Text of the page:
Released: 2007, Collectors Guide Publishing Inc.
Martin Popoff has just released his 30th book on Hard Rock/Heavy Metal. His work hasn’t been getting nearly enough attention in our book reviews section. As of 2011 we’ve only reviewed five of his 30 titles on this site. Well to celebrate the 30th book milestone of sorts, this month (March, 2011) I’m going to go back to the core of his writing career and review the four (or five or six depends how you count) books that are the collections of his reviews. I’ve already reviewed the title THE COLLECTORS GUIDE TO HEAVY METAL VOLUME I: THE 70’s back in 2004. Click here for review. http://www.metal-rules.com/review/viewreview.php
Also reviewed in this series this month are the original COLLECTORS GUIDE and the decade themed follow-up series, the 80’s, 90’s and the newbie the 00’s. Plus we’ll look at his very first book going way back to 1993 RIFF KILLS MAN, the book that started it all. Incase you are confused yet here’s how it works.
RIFF KILLS MAN! (1993)
THE COLLECTORS GUIDE TO HEAVY METAL (1997)
THE COLLECTORS GUIDE TO HEAVY METAL Volume I The Seventies (2003)
THE COLLECTORS GUIDE TO HEAVY METAL Volume 2: The Eighties (2005)
THE COLLECTORS GUIDE TO HEAVY METAL Volume 3: The Nineties (2007)
THE COLLECTORS GUIDE TO HEAVY METAL Volume 4: The 00’s (2011)
There will be a bit of repetition in this feature/series of book reviews due to the similar nature of each title but each book has it’s quirks and charms. Let’s get to it!
The 90’s were an odd decade for Metal. The 70’s started it. The 80’s grew it and defined it. The 90’s saw an attempt at a partial restructuring of the definitions of Metal as sub-genres crystallized and new ones emerged (1990-1995) Around 1997 it started to grow exponentially that by the new millennium no one could truly embrace and understand it. Martin Popoff discusses that very point in his introduction expressing his growing frustration at his (or anyone’s inability) to capture an accurate or detailed picture of the genre.
It’s another monsterwerk at 3703 reviews spread across 520 pages. Red cover this time! The pictures of album covers are gone. The font seems a bit smaller than the 80’s book, but it’s probably just my old eyes. Metal Blade Records gets the nod again to have the privilege of providing the 15 track bonus disc. Again it is streamlined, no personal lists or musings. The two lone appendices are a mirror of the pair in the 80’s book, namely a reproduction of the top albums from the 90’s culled from his TOP 500 HEAVY METAL ALBUMS OF ALL TIME book and a corresponding personal lists of his favourites. My tastes seem a bit more in line with the fans of the Top 500 book, rather than Martin grunge friendly list.
Martin felt the need to address the surge in alt.metal, grunge and so on, so our opinions really start to diverge at this point. This was the first book that I really started to question his criteria for inclusion and/or definition of ‘Metal’. In my mind Martin was getting increasingly out of touch with the underground and what was happening in the global explosion of Metal.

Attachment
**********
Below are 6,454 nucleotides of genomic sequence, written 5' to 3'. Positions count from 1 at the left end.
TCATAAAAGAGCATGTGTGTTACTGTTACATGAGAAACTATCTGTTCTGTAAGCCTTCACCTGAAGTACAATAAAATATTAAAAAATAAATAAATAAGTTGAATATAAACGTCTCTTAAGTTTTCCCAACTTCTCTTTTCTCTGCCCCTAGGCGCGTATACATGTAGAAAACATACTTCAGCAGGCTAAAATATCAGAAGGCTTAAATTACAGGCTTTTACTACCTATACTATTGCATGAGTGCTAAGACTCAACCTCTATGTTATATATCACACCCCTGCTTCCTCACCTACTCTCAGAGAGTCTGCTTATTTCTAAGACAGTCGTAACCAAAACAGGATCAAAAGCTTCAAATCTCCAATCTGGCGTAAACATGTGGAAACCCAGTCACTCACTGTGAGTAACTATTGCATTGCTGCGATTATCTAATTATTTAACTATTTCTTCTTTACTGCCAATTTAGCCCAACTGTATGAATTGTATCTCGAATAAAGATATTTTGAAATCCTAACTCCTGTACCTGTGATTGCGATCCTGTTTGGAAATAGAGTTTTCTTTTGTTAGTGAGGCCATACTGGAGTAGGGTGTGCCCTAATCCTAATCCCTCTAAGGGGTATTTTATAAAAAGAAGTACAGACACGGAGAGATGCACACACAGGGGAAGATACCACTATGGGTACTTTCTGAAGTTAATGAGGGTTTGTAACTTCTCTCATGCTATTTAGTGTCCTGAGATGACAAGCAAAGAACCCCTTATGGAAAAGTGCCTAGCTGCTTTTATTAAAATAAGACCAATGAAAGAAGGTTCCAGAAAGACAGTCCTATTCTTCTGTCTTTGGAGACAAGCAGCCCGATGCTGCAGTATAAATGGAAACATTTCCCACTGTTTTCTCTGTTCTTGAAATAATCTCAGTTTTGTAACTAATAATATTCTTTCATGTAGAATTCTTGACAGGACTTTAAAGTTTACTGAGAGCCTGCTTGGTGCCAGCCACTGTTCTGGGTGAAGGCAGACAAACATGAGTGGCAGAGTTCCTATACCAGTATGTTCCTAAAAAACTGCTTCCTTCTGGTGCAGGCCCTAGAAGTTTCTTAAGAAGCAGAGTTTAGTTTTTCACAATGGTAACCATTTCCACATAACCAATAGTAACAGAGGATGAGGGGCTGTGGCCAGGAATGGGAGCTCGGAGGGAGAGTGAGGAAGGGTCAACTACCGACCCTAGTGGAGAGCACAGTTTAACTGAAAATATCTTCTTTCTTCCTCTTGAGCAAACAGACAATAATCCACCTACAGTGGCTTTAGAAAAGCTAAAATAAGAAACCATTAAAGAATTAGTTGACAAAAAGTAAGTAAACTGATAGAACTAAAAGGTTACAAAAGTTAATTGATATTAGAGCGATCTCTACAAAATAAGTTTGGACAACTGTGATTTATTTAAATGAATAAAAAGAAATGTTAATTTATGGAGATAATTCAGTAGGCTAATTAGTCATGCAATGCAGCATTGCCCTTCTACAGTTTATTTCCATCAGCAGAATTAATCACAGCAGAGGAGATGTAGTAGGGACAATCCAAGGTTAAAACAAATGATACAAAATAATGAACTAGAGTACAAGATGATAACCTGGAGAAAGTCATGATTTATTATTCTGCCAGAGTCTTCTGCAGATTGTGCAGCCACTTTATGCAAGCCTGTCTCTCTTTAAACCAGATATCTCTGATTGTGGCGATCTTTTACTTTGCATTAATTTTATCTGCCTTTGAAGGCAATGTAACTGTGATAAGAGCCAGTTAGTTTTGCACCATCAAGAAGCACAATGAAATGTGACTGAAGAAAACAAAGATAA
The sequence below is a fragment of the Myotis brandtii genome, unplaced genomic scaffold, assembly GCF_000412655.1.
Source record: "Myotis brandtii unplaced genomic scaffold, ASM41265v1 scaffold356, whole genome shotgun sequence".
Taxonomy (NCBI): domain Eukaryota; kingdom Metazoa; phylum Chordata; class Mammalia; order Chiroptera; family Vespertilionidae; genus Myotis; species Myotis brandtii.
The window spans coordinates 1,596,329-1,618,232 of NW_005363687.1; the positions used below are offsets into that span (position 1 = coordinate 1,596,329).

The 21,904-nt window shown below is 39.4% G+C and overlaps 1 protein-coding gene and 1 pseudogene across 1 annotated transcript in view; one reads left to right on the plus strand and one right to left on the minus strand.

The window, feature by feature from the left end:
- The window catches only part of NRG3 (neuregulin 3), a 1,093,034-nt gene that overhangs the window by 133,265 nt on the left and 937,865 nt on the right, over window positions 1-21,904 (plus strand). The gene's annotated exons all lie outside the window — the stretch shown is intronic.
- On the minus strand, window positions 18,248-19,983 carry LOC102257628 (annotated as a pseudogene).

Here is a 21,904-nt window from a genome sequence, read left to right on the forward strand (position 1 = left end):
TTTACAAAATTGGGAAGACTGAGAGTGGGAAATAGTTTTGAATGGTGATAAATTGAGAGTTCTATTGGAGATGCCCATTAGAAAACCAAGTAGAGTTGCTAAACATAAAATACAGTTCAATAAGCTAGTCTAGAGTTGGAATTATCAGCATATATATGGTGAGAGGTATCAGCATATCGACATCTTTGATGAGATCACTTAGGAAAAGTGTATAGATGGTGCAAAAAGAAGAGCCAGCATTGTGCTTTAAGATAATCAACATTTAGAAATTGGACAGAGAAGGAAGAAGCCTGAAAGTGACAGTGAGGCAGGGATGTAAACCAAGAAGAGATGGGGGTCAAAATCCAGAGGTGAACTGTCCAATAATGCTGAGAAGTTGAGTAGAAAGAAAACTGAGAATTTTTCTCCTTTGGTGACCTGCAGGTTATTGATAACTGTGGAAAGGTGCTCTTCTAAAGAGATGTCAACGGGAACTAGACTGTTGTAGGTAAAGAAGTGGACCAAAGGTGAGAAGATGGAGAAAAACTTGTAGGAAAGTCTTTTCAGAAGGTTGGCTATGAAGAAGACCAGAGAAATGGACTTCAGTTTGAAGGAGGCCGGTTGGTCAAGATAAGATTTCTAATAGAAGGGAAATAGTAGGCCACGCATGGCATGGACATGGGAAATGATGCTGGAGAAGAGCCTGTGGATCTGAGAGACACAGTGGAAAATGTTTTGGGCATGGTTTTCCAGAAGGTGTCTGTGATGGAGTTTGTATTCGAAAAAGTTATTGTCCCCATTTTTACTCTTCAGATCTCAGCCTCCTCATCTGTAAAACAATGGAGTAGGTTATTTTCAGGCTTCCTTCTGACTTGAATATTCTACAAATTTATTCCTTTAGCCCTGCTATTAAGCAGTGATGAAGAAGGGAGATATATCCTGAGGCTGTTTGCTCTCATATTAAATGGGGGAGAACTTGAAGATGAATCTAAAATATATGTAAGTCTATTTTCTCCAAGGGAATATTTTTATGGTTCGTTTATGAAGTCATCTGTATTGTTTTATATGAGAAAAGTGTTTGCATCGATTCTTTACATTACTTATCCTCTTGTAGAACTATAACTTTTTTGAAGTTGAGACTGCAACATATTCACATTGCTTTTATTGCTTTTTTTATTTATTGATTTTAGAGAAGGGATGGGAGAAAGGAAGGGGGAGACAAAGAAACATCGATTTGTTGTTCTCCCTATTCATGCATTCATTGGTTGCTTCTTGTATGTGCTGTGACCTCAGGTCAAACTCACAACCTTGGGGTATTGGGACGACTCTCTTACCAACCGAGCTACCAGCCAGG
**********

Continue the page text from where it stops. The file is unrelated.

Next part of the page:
The trend was predictable, in that this book covers even less of the available material. Martin realizes that and says so in his introduction, almost being resigned to the fact that he (or anyone) could do it anymore. I personally would have dropped the dozens (even low hundreds) of bands of questionable metal content and/or value and dug deeper into the underground. However, exploring all that new music is really, really hard work. It takes time and money and back in the 90’s you couldn’t just download a bands entire catalogue with the click of a button. If you wanted to steal music you still had to go to the record store and stick the album up your shirt. The 90’s book covers almost exactly a quarter of what was out there, roughly 12,000 albums released between 1990 and 1999. It’s overwhelming but still comprehensive. One outta four albums ain’t bad! It’s still better than anyone else out there!
Martin writing seems a bit more cynical and tired as he has less and less tolerance for the Melodic bands that cropped up in the 90’s and tried to keep going. On the flip-side he has expanded his appreciation and understanding of the extreme sub-genres. It’s as if he circled the wagons with his favourites, gets accidental exposure to the newer ‘mainstream’ stuff and is less willing (and or able) to explore into the underground for his less preferred genres. I can’t say I blame him.
Even though it’s not my favourite of the COLLECTORS GUIDE series, it is very useful for open-minded fans, and is likely the last book he will do that can do justice to an entire decade. Martin hangs on to show the world he is still the most knowledgeable, well-rounded and open-minded Metal fan around. Like all the others in the series and despite my misgivings, the 90’s is essential for your library.